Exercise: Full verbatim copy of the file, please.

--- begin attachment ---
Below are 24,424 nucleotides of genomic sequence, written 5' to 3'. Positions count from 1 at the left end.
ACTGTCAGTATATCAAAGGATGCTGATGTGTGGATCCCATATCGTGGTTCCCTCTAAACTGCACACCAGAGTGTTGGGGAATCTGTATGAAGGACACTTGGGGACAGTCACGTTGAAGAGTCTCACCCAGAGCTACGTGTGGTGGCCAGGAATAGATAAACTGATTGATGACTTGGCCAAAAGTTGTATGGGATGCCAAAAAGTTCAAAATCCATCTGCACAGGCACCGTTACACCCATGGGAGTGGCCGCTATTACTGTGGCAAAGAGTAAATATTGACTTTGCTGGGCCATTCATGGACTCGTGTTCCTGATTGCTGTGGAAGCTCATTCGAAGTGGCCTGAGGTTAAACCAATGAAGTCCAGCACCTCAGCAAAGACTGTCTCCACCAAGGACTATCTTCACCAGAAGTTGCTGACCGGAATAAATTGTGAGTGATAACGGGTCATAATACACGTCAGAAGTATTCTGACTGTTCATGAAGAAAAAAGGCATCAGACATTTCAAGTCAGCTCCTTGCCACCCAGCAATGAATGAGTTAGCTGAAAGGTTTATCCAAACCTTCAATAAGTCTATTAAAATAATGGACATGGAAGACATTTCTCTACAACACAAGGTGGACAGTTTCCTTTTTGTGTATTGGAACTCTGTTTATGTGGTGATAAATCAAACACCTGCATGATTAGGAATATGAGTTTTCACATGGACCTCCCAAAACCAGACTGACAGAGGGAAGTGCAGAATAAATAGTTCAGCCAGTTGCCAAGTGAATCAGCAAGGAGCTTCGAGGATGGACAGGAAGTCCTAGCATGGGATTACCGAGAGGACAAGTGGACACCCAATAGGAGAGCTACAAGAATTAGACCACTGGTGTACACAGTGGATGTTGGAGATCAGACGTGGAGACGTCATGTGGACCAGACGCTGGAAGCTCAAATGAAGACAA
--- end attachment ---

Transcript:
Below are 24,424 nucleotides of genomic sequence, written 5' to 3'. Positions count from 1 at the left end.
ACTGTCAGTATATCAAAGGATGCTGATGTGTGGATCCCATATCGTGGTTCCCTCTAAACTGCACACCAGAGTGTTGGGGAATCTGTATGAAGGACACTTGGGGACAGTCACGTTGAAGAGTCTCACCCAGAGCTACGTGTGGTGGCCAGGAATAGATAAACTGATTGATGACTTGGCCAAAAGTTGTATGGGATGCCAAAAAGTTCAAAATCCATCTGCACAGGCACCGTTACACCCATGGGAGTGGCCGCTATTACTGTGGCAAAGAGTAAATATTGACTTTGCTGGGCCATTCATGGACTCGTGTTCCTGATTGCTGTGGAAGCTCATTCGAAGTGGCCTGAGGTTAAACCAATGAAGTCCAGCACCTCAGCAAAGACTGTCTCCACCAAGGACTATCTTCACCAGAAGTTGCTGACCGGAATAAATTGTGAGTGATAACGGGTCATAATACACGTCAGAAGTATTCTGACTGTTCATGAAGAAAAAAGGCATCAGACATTTCAAGTCAGCTCCTTGCCACCCAGCAATGAATGAGTTAGCTGAAAGGTTTATCCAAACCTTCAATAAGTCTATTAAAATAATGGACATGGAAGACATTTCTCTACAACACAAGGTGGACAGTTTCCTTTTTGTGTATTGGAACTCTGTTTATGTGGTGATAAATCAAACACCTGCATGATTAGGAATATGAGTTTTCACATGGACCTCCCAAAACCAGACTGACAGAGGGAAGTGCAGAATAAATAGTTCAGCCAGTTGCCAAGTGAATCAGCAAGGAGCTTCGAGGATGGACAGGAAGTCCTAGCATGGGATTACCGAGAGGACAAGTGGACACCCAATAGGAGAGCTACAAGAATTAGACCACTGGTGTACACAGTGGATGTTGGAGATCAGACGTGGAGACGTCATGTGGACCAGACGCTGGAAGCTCAAATGAAGACAA